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Two Strangers Carry A Cake Across New York - Criterion Theatre REVIEW

Updated: Apr 26

Following an initial run at the Kiln Theatre, it’s a joy to see yet another new British musical making its mark on the West End. Two Strangers Carry A Cake Across New York, now situated at the Criterion, stars much-loved musical theatre performers, Hamilton’s Dujonna Gift and Dear Evan Hansen’s Sam Tutty.

 

As a two-hand play, the stars shine, with little need for additional bodies on stage due to the illustrative script and expert character development. This is despite there being multiple other characters mentioned and even interreacted with throughout the show. 


Tutty’s charm, comedic timing and vulnerability immediately leaves me convinced he is perfect for this role and couldn’t possibly be matched. Similarly, Gift’s dry sense of humour, cynicism and sharp wit are a wonderful contrast to the Golden Retriever energy that exudes Tutty’s character Dougal.

 

The story follows Dougal, the over-excited Brit, as he makes his way through New York, one tourist cliché at a time. He plans to meet his dad for the first time as he gets remarried to another woman, who transpires to be Robin’s sister.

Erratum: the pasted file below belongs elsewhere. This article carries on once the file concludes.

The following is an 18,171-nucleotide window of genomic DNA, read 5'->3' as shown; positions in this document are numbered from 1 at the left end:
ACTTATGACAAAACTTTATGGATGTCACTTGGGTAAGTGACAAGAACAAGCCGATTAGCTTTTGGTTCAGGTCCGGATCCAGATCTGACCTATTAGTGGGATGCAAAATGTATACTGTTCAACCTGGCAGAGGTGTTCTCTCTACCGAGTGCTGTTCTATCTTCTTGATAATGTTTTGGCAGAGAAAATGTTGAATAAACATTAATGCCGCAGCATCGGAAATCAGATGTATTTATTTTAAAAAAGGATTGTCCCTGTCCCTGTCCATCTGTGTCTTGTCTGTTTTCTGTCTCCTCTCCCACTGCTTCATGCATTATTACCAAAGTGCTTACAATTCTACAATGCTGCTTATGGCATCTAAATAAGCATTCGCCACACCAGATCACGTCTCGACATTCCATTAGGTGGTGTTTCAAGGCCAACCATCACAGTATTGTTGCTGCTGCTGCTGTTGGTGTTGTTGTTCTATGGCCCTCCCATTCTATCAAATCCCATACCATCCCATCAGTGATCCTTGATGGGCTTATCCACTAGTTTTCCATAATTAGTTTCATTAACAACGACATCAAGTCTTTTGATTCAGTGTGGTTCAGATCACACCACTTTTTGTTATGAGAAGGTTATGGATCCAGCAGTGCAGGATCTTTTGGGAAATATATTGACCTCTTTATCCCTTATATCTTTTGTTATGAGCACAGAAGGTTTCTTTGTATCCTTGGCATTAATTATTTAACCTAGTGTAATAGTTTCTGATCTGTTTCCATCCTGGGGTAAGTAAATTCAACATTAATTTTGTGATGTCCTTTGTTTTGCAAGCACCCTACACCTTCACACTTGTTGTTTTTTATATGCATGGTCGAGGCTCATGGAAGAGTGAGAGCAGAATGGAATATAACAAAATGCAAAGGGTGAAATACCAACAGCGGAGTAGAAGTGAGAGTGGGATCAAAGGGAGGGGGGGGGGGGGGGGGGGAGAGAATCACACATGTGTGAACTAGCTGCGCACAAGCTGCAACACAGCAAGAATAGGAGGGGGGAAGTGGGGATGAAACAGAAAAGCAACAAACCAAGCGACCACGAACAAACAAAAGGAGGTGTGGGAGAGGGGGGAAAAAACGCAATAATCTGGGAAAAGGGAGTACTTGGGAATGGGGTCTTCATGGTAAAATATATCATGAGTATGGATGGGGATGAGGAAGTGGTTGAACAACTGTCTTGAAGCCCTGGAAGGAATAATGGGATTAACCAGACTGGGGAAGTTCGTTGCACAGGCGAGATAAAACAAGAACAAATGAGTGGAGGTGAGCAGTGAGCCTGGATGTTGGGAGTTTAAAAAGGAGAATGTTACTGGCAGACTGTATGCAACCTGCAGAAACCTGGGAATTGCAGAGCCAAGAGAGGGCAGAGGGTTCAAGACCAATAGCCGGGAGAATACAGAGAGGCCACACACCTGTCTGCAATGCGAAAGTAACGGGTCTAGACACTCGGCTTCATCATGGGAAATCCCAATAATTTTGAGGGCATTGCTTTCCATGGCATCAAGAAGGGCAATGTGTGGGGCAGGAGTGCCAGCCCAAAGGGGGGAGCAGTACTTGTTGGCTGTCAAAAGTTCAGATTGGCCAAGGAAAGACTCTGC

This is a rom-com of sorts but feels more organic in how it observes human relationships. It highlights a couple who have a profound effect on each other’s lives within a short amount of time but the dynamic is slightly unusual. They clearly have a connection but it’s almost somewhere between siblings and lovers, moving slowly from the former towards the latter as the show develops.

 

We’re welcomed into the show with the powerful punch of the opening number, New York. Fast-paced and with as much energy as Dougal after his morning coffee, this stellar song sets a precedence for Dougal’s American dream as well as providing a strong insight into his personality from the offset.



The songs are consistently strong although not all quite as memorable as the opening number. Modern topics such as Tinder and cheesy Christmas songs are touched upon but done so with depth and nuance – a tricky line to walk in a production without heavy themes or a serious plot.

 

As I previously mentioned the script is so strong – genuinely one of the funniest I’ve come across in a long time. The pair deliver the expertly written lines so well that you really are regularly laughing out loud. We knew they both could sing and act but they can now both add comedians to that list of talents.

 

The ingenious set by Soutra Gilmour consists of piles of suitcases which unfold to reveal beds, bars, subway cars and Chinese restaurants. A revolve adds movement to what would be a relatively static set as well as further painting the picture of the New York streets.

 

This show is utterly delicious, heartwarming and uplifting. It’s a must-see for any musical fan and is bound to be a staple within the West End for some time. 

 


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